The Slavic Festival honors the heritage of Sugar Creek, which was built on a wave of Slavic immigrants in the early 1900s.
The early Slavs came from Indo-European lands, spreading from various parts of Asia into Eastern Europe about 2,000 BC. Under the pressure of nomadic hoards the Slavic tribes crossed the Carpathian Mountains and pushed their way down to the Balkans. Others moved westward toward the upper Danube, and still others eastward toward the River Dniper and Black Sea. This migration continued from the fourth through the eighth century, giving birth to the Slavic nations that we know today.
For many centuries the Slavic tribes used the same common language. Starting with the migration into Eastern Europe some dialectical differences began to develop among the various tribes.
Generally, linguists divide the Slavs into three main groups - Western Slavs, Southern or Yugoslavs, and Eastern Slavs. The Western Slavs embrace modern nations of Czechs, Slovaks, Lusitian Serbs and Poles. Southern Slavs include Serbs, Croats, Slovenians, Macedonians and Bulgarians. The Eastern Slavs are subdivided into three separate branches: Russians (or Muscovites), White (or Bielo-Russians) and Rusyns (or Ukrainian).
In the late 1800s and early 1900s political and economic tension triggered a wave of emigration from the Slavic nations to America. These hard working people came to form settlements in cities and neighborhoods, like Sugar Creek, where jobs and the American Dream welcomed their arrival. Today, millions of Americans trace their family heritage to the Slavic nations. Celebrations, like the Sugar Creek Slavic Festival, remind us of those roots and the sacrifices made by those who came before us seeking a better life.
In the late 1800s and early 1900s, immigrants came to America to escape political, economic and religious unrest in Eastern Europe.
At that same time, a settlement was forming around a new Standard Oil refinery near Independence, Missouri. This brought the promise of the American Dream – the chance to work, provide a good education for their children and practice the religion of their choice. As word spread, Slovaks, Czechs, Hungarians, Croatians, Serbians, Slovenes, and Poles left their homeland to come to Sugar Creek.
The journey was not easy. Often times, men came alone to work, build homes and save enough money to send for their families. A common language and a shared longing for home brought these new residents together, forming a close-knit community. And by 1920, the City of Sugar Creek was born and families settled into their new life in America.
The new town of Sugar Creek reminded residents of home, with rolling hills, open spaces and a climate similar to their Slavic homeland. It was the perfect setting to build on the strong traditions that they shared.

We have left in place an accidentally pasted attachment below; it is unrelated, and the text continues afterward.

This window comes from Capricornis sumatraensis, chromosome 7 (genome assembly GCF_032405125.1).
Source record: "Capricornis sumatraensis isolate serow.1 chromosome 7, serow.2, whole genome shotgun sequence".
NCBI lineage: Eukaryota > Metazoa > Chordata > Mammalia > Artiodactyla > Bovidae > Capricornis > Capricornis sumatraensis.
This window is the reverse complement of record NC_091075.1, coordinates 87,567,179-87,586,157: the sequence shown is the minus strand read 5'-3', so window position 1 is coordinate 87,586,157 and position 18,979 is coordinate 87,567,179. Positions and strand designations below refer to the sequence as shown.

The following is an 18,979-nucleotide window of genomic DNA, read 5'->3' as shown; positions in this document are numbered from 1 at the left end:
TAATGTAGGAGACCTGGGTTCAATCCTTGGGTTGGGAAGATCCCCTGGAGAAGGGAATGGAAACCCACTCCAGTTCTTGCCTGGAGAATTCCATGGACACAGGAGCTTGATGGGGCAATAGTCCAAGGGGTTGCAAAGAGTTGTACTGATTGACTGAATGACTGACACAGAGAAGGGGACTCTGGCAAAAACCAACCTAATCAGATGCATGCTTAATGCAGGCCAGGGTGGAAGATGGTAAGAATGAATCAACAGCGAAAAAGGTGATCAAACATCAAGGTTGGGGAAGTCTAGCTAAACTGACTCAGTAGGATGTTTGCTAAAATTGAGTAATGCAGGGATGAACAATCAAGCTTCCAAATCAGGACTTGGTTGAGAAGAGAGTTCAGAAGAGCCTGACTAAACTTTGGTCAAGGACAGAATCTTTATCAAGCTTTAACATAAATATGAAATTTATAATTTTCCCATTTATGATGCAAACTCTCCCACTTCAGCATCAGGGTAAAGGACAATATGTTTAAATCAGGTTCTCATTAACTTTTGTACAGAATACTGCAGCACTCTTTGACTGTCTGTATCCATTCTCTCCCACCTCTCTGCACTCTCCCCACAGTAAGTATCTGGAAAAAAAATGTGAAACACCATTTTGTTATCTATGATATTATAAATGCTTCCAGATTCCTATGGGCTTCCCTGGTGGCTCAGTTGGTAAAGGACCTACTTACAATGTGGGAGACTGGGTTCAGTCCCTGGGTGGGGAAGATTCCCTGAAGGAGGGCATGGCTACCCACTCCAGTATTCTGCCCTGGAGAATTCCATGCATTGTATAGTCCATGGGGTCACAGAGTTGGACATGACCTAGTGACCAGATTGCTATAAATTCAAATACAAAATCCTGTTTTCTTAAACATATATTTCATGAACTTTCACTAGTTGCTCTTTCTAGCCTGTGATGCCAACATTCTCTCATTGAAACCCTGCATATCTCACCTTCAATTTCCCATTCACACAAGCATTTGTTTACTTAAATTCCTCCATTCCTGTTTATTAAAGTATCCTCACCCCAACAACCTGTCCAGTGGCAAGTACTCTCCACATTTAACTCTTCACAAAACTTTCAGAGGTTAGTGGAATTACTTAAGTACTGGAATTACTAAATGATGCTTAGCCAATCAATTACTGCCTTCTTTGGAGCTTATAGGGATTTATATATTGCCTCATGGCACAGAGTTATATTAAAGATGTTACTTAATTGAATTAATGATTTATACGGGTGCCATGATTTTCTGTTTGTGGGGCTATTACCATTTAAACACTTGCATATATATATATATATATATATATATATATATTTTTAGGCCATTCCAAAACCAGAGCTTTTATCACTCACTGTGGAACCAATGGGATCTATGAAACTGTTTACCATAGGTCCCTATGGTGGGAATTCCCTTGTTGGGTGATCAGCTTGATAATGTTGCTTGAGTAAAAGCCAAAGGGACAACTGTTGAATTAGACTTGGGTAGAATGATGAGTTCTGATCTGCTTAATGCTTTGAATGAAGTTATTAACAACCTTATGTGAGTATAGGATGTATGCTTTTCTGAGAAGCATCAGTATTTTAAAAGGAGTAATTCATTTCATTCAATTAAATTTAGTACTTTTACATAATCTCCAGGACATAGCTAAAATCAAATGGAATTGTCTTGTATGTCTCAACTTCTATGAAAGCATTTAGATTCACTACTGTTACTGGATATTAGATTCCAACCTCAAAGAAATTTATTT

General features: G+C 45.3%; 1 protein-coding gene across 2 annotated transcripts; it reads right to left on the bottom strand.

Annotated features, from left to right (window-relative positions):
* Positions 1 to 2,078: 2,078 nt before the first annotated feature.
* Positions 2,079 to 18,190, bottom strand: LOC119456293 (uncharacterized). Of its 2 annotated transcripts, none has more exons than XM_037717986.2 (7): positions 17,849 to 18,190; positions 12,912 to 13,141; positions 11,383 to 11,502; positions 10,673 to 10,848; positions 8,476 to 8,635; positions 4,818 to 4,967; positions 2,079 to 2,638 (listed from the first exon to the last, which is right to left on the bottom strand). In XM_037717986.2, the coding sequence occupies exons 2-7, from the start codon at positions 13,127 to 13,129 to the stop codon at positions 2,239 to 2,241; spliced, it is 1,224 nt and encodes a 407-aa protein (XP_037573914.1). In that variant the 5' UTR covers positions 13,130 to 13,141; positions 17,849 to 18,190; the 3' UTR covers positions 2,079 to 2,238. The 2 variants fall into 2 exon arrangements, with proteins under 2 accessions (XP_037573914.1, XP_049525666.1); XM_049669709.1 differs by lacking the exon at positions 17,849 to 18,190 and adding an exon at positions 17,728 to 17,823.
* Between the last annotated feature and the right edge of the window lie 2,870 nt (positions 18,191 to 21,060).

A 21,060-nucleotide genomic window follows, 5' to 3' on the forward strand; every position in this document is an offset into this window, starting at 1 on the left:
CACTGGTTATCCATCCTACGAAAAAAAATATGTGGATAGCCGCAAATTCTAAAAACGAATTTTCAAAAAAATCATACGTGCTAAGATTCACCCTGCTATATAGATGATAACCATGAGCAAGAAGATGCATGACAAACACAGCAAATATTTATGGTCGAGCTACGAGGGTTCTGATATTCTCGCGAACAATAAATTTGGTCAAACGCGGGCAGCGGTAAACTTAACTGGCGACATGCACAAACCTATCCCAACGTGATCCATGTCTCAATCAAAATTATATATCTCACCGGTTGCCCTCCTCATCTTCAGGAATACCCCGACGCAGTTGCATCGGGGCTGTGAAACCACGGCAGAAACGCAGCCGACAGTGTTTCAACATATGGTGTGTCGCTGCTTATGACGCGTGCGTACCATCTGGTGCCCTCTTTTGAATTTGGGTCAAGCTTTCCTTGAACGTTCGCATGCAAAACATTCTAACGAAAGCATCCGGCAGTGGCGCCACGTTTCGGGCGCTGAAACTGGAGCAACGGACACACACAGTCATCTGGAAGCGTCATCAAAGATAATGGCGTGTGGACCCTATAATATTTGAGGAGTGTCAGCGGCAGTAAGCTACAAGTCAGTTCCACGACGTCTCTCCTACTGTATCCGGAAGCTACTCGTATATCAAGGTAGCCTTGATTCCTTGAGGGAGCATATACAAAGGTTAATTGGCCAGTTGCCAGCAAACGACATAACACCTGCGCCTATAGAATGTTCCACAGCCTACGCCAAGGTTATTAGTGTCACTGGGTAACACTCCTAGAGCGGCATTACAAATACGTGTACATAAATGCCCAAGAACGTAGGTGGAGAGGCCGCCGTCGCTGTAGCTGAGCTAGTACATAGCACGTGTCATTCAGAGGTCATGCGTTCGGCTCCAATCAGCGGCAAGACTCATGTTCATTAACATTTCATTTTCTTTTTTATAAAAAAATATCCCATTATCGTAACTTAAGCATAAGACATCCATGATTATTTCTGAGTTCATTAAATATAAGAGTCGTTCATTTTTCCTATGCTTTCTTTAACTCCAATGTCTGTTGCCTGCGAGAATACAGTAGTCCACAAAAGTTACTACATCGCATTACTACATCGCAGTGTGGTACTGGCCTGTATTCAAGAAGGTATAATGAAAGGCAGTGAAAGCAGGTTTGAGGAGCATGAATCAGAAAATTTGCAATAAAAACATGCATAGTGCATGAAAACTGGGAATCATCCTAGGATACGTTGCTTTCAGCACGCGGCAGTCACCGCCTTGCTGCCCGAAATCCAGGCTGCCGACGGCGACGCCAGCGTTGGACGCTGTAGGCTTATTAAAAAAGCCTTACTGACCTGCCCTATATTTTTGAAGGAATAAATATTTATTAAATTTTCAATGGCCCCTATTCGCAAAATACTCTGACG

Working weekends and after hours, the community built a new church, digging the foundation by hand and laying each brick. In 1926, St. Cyril’s Parish was dedicated – named after the patron saint of the Slavic people.
Slavic customs were also shared through celebration. Special meals were prepared at Christmas and Easter using traditional Slavic ingredients. Meat was saved for these occasions and served with cabbage, potatoes, dumplings and breads.
Traditions were also shared at weddings and baptisms. Wedding celebrations could last for days, with the community coming together to prepare the wedding feast, dance to traditional Slavic music and share their gifts.
Throughout the generations, the Slavic heritage in Sugar Creek was passed down through folk dance classes, Polka dances and other community events. In 1969, the Sugar Creek Tamburitzans began, introducing music and dance to a whole new generation. For nearly a decade, the group performed across the nation and continues to share its musical history with an annual performance at the Sugar Creek Slavic Festival.
In the 1970’s, St. Cyril’s Church hosted the Folk Festival. This successful event shared Slavic music, food and dance with visitors from across the metropolitan area – including the thriving Slavic communities of Kansas City, Kansas.
In 1986, the Sugar Creek Fair & Festival Board was formed to rekindle the spirit of the Folk Festival. Today, the Sugar Creek Slavic Festival brings groups together from throughout the Midwest to share their Slavic traditions. From generation-to-generation, the history and tradition of Sugar Creek’s Slavic heritage has remained strong. Giving one more reason to celebrate. At the Sugar Creek Slavic Festival.
We're building a resource center for people interested in learning more about their Slavic heritage. If you know of a group in Kansas City, information available online or through other sources, or someone who can share their knowledge of the heritage, please let us know.
Email us or call Mark O'Renick at 816.809.4533